Baltimore, 1962:  Elisa Esposito (Hawkins) is a mute janitor at a secret government laboratory.  One night a new "asset" is delivered, under the supervision of sinister Colonel Richard Strickland (Shannon).  The asset turns out to be an amphibious humanoid creature.  As Strickland performs a series of cruel tests on the creature, Elsa secretly bonds with him, a bond which develops into a friendship and then something much more intimate.  However, Strickland wants to kill the creature for experimentation, and there is also a group of Soviet spies, who want to kill the creature before the Americans can discover it's secrets.

This is a beautiful, elegant romantic fantasy.  Although rooted in Baltimore in 1962, the film appears to take place in a strange, otherworld.  Sally Hawkins gives a tender delicate performance as Elisa, and Doug Jones manages to make the creature into a genuine emotional character despite the layers of make-up and special effects.  The true monster in the film is Michael Shannon as the sadistic Strickland, who somehow becomes more bestial as the film goes on, while the creature becomes more human.  The film has a tenderness and real emotion, despite being surprisingly graphic and quite violent in places.  It has a warmth to it however, and richness in the supporting characters, such as Elisa's friends, the lonely artist neighbor, Giles (Jenkins), and garrulous, unhappily married Zelda (Spencer).   This is a beautiful and powerful adult fairy tale.

Underwater love:  Elisa (Sally Hawkins) and the Creature (Doug Jones) in The Shape of Water        

The Cable Guy

Year of Release:  1996
Director:  Ben Stiller
Screenplay:  Lou Holtz, Jr.
Starring:  Jim Carrey, Matthew Broderick, Leslie Mann,
Running Time:  95 minutes
Genre:  comedy, thriller

Steve Kovacs (Broderick) has been kicked out by his girlfriend, Robyn (Mann), and moves into an apartment.  When he gets his cable installed, the cable guy, Chip Douglas (Carrey), turns out to be deeply strange, eccentric and overly friendly.  When Steve, out of a sense of obligation and guilt, agrees to hang out with Chip, he finds him creepy and aggressive.  Steve decides to break off the "friendship", but Chip will not take no for an answer.

When this film was released, back in 1996, Jim Carrey was probably the biggest comedy star around, coming off the back of massive hits like Ace Ventura: Pet Detective (1993), The Mask (1994) and Dumb and Dumber (1995) which were all based on his brand of cartoonish, rubber-faced physical comedy.  While in previous films, Carrey's persona was often abrasive, aggressive, and irritating, he was always essentially the hero, here he is definitely a villain.  His manic persona feels at odd with the essentially naturalistic world around him here, particularly the quiet performance of Matthew Broderick, there is a sense of real danger from Chip, he feels like an alien with only a vague idea of how to act as human.  The film was released to largely negative reviews and was widely regarded as a failure, although it has becomes something of a cult film now.  While the film is funny and does have an edge to it, it's not edgy enough to be truly dark.  There are a couple of future stars appearing in small roles, such as Jack Black and Owen Wilson, and director Ben Stiller appears as a suspected murderer on a high profile trial which is seen on news bulletins throughout the film.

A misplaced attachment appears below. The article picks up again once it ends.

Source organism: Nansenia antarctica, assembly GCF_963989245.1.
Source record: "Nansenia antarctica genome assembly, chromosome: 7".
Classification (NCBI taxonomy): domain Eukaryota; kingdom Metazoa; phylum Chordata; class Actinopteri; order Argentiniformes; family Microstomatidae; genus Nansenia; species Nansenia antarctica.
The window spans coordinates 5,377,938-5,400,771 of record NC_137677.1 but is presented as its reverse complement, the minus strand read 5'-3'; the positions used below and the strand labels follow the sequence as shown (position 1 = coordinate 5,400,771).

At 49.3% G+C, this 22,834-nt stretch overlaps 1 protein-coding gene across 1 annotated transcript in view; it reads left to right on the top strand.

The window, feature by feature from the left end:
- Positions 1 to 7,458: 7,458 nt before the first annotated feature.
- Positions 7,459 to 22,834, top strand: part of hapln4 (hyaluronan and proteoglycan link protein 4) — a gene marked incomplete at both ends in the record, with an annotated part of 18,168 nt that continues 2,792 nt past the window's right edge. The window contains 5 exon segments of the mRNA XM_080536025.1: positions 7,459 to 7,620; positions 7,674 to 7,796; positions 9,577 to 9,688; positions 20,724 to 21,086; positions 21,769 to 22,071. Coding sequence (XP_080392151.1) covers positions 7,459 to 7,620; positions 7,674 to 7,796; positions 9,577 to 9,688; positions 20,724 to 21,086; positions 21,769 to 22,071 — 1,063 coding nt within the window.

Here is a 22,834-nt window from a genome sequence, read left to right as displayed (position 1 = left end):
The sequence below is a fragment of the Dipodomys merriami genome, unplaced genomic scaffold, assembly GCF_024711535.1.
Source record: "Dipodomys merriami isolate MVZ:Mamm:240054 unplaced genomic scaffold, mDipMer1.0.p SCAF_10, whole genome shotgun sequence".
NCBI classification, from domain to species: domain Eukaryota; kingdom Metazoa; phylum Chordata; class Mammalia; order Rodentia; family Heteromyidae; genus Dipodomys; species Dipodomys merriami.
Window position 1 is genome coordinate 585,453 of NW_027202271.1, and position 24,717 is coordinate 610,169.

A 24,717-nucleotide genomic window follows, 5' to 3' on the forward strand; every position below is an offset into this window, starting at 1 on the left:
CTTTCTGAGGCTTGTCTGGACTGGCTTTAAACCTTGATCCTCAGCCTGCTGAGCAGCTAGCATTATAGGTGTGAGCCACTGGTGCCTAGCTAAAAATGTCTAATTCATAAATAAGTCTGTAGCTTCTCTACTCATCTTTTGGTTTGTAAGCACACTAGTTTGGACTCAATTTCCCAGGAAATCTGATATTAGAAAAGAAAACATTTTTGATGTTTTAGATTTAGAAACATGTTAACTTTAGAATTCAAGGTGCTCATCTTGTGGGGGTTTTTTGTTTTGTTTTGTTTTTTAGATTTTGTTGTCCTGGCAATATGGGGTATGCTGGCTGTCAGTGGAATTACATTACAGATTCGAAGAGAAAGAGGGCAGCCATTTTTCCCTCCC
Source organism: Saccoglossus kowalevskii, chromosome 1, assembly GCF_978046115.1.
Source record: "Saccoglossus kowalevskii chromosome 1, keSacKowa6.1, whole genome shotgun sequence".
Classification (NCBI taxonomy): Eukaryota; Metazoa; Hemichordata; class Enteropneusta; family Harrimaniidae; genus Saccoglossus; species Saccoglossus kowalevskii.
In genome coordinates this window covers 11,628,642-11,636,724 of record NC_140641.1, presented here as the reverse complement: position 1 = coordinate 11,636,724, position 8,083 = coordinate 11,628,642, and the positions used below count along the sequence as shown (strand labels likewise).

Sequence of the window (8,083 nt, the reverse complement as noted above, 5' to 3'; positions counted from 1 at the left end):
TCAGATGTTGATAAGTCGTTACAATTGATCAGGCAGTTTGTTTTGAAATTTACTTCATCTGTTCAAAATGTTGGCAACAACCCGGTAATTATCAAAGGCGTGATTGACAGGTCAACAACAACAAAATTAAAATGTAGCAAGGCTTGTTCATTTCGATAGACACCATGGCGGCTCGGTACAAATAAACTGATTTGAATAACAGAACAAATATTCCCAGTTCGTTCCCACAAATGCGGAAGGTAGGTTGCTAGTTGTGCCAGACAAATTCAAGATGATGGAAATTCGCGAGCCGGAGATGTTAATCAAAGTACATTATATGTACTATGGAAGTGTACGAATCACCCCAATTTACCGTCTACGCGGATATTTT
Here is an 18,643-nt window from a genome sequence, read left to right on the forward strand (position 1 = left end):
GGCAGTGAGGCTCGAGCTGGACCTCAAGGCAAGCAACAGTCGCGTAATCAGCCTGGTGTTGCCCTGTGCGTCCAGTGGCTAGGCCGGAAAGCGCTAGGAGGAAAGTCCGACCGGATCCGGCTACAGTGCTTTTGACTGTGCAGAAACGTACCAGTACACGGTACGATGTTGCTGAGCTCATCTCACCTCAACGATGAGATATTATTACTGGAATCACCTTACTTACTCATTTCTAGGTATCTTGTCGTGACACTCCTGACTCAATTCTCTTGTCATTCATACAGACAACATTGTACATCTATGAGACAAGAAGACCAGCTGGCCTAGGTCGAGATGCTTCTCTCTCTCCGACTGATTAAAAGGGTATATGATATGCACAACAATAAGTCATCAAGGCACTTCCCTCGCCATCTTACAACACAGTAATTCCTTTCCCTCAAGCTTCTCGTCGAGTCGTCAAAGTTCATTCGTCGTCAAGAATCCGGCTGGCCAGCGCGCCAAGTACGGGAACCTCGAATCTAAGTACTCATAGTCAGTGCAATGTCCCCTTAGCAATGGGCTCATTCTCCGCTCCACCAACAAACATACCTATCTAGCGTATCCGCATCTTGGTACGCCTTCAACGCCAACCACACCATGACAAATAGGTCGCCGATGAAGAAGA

Jim Carrey is The Cable Guy       

Black Panther

Year of Release:  2018
Director:  Ryan Cooglar
Screenplay:  Ryan Cooglar and Joe Robert Cole, based on the comic book character Black Panther created by Jack Kirby and Stan Lee
Starring:  Chadwick Boseman, Michael B. Jordan, Lupita Nyong'o, Danai Guira, Martin Freeman, Daniel Kaluuya, Letitia Wright
Running Time:  134 minutes
Genre:  Action, fantasy, superhero

The African nation of Wakanda is seen as one of the most poverty-stricken nations on Earth, and ignored by most of the world.  However, that is just a front.  In fact is a hugely technologically advanced nation, powered by the alien metal "vibranium".  In order to keep it's secrets, Wakanda deliberately hides itself from the world, protected by the superbeing "Black Panther", a mantle handed down from king to king.  Following the death of the previous king, Prince T'Challa (Boseman) becomes the new king and assumes the mantle and powers of Black Panther.  His first mission is to track down the arms dealer Ulysses Klaue (Andy Serkis) who has stolen some vibranium.  However there is someone else pulling Klaue's strings.